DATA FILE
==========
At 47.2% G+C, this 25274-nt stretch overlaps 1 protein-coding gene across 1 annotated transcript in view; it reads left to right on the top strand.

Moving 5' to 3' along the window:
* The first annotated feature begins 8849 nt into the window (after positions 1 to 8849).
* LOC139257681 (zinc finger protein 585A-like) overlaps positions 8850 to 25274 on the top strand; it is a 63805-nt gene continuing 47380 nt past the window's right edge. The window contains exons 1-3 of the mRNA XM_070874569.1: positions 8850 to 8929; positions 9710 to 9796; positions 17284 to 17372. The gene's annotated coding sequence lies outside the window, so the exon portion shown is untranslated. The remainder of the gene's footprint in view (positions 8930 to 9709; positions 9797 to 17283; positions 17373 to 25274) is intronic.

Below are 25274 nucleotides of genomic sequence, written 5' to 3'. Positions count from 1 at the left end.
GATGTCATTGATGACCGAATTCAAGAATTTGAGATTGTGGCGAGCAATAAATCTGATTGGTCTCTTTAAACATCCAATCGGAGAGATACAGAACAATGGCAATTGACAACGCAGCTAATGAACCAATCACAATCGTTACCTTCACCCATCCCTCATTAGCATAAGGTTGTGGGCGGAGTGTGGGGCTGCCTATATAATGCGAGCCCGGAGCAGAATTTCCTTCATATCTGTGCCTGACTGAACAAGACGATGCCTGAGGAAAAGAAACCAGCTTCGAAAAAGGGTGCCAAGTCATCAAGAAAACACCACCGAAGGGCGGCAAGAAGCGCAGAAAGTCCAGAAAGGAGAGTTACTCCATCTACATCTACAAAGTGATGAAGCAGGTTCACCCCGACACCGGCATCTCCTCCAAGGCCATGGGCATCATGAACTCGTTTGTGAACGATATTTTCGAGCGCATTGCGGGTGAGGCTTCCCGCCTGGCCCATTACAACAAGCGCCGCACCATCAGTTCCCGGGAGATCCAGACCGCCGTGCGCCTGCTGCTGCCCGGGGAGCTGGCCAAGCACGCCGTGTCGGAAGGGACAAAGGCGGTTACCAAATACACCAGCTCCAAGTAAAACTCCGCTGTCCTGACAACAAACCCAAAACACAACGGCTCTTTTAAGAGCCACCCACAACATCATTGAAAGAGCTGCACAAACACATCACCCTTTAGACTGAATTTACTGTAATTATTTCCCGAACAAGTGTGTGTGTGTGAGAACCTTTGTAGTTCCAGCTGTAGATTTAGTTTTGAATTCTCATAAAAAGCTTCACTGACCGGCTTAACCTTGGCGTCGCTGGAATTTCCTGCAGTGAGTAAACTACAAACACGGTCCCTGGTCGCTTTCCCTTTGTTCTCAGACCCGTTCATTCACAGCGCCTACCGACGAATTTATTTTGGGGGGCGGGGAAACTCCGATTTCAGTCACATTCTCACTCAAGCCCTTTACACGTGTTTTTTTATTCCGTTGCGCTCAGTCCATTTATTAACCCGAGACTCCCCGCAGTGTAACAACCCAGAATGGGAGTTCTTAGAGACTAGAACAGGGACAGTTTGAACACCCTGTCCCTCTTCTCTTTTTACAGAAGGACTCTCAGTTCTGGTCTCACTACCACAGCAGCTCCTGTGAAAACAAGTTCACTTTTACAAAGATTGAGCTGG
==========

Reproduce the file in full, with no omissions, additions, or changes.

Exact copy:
At 47.2% G+C, this 25274-nt stretch overlaps 1 protein-coding gene across 1 annotated transcript in view; it reads left to right on the top strand.

Moving 5' to 3' along the window:
* The first annotated feature begins 8849 nt into the window (after positions 1 to 8849).
* LOC139257681 (zinc finger protein 585A-like) overlaps positions 8850 to 25274 on the top strand; it is a 63805-nt gene continuing 47380 nt past the window's right edge. The window contains exons 1-3 of the mRNA XM_070874569.1: positions 8850 to 8929; positions 9710 to 9796; positions 17284 to 17372. The gene's annotated coding sequence lies outside the window, so the exon portion shown is untranslated. The remainder of the gene's footprint in view (positions 8930 to 9709; positions 9797 to 17283; positions 17373 to 25274) is intronic.

Below are 25274 nucleotides of genomic sequence, written 5' to 3'. Positions count from 1 at the left end.
GATGTCATTGATGACCGAATTCAAGAATTTGAGATTGTGGCGAGCAATAAATCTGATTGGTCTCTTTAAACATCCAATCGGAGAGATACAGAACAATGGCAATTGACAACGCAGCTAATGAACCAATCACAATCGTTACCTTCACCCATCCCTCATTAGCATAAGGTTGTGGGCGGAGTGTGGGGCTGCCTATATAATGCGAGCCCGGAGCAGAATTTCCTTCATATCTGTGCCTGACTGAACAAGACGATGCCTGAGGAAAAGAAACCAGCTTCGAAAAAGGGTGCCAAGTCATCAAGAAAACACCACCGAAGGGCGGCAAGAAGCGCAGAAAGTCCAGAAAGGAGAGTTACTCCATCTACATCTACAAAGTGATGAAGCAGGTTCACCCCGACACCGGCATCTCCTCCAAGGCCATGGGCATCATGAACTCGTTTGTGAACGATATTTTCGAGCGCATTGCGGGTGAGGCTTCCCGCCTGGCCCATTACAACAAGCGCCGCACCATCAGTTCCCGGGAGATCCAGACCGCCGTGCGCCTGCTGCTGCCCGGGGAGCTGGCCAAGCACGCCGTGTCGGAAGGGACAAAGGCGGTTACCAAATACACCAGCTCCAAGTAAAACTCCGCTGTCCTGACAACAAACCCAAAACACAACGGCTCTTTTAAGAGCCACCCACAACATCATTGAAAGAGCTGCACAAACACATCACCCTTTAGACTGAATTTACTGTAATTATTTCCCGAACAAGTGTGTGTGTGTGAGAACCTTTGTAGTTCCAGCTGTAGATTTAGTTTTGAATTCTCATAAAAAGCTTCACTGACCGGCTTAACCTTGGCGTCGCTGGAATTTCCTGCAGTGAGTAAACTACAAACACGGTCCCTGGTCGCTTTCCCTTTGTTCTCAGACCCGTTCATTCACAGCGCCTACCGACGAATTTATTTTGGGGGGCGGGGAAACTCCGATTTCAGTCACATTCTCACTCAAGCCCTTTACACGTGTTTTTTTATTCCGTTGCGCTCAGTCCATTTATTAACCCGAGACTCCCCGCAGTGTAACAACCCAGAATGGGAGTTCTTAGAGACTAGAACAGGGACAGTTTGAACACCCTGTCCCTCTTCTCTTTTTACAGAAGGACTCTCAGTTCTGGTCTCACTACCACAGCAGCTCCTGTGAAAACAAGTTCACTTTTACAAAGATTGAGCTGG